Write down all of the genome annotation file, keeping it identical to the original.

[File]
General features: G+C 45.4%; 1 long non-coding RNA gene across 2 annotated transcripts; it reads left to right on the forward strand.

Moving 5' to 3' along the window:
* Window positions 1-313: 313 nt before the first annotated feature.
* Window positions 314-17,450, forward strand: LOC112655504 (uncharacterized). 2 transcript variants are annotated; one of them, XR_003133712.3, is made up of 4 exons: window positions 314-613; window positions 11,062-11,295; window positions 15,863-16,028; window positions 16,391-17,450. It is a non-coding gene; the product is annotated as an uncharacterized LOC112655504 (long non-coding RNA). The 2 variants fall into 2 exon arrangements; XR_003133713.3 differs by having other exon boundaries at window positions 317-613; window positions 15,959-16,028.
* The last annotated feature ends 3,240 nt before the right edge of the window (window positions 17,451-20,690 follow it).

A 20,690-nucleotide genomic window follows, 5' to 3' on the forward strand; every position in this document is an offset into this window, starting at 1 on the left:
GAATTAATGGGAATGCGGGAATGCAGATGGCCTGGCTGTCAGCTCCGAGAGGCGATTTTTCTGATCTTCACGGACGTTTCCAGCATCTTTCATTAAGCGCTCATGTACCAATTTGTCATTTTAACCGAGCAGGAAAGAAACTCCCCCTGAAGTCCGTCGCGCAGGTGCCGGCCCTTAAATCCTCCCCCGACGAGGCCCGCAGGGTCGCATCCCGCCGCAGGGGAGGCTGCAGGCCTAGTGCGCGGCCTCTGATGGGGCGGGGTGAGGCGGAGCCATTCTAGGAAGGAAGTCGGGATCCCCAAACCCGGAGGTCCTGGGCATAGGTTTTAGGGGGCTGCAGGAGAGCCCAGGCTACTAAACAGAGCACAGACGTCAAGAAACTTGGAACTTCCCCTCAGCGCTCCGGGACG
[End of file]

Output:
General features: G+C 45.4%; 1 long non-coding RNA gene across 2 annotated transcripts; it reads left to right on the forward strand.

Moving 5' to 3' along the window:
* Window positions 1-313: 313 nt before the first annotated feature.
* Window positions 314-17,450, forward strand: LOC112655504 (uncharacterized). 2 transcript variants are annotated; one of them, XR_003133712.3, is made up of 4 exons: window positions 314-613; window positions 11,062-11,295; window positions 15,863-16,028; window positions 16,391-17,450. It is a non-coding gene; the product is annotated as an uncharacterized LOC112655504 (long non-coding RNA). The 2 variants fall into 2 exon arrangements; XR_003133713.3 differs by having other exon boundaries at window positions 317-613; window positions 15,959-16,028.
* The last annotated feature ends 3,240 nt before the right edge of the window (window positions 17,451-20,690 follow it).

A 20,690-nucleotide genomic window follows, 5' to 3' on the forward strand; every position in this document is an offset into this window, starting at 1 on the left:
GAATTAATGGGAATGCGGGAATGCAGATGGCCTGGCTGTCAGCTCCGAGAGGCGATTTTTCTGATCTTCACGGACGTTTCCAGCATCTTTCATTAAGCGCTCATGTACCAATTTGTCATTTTAACCGAGCAGGAAAGAAACTCCCCCTGAAGTCCGTCGCGCAGGTGCCGGCCCTTAAATCCTCCCCCGACGAGGCCCGCAGGGTCGCATCCCGCCGCAGGGGAGGCTGCAGGCCTAGTGCGCGGCCTCTGATGGGGCGGGGTGAGGCGGAGCCATTCTAGGAAGGAAGTCGGGATCCCCAAACCCGGAGGTCCTGGGCATAGGTTTTAGGGGGCTGCAGGAGAGCCCAGGCTACTAAACAGAGCACAGACGTCAAGAAACTTGGAACTTCCCCTCAGCGCTCCGGGACG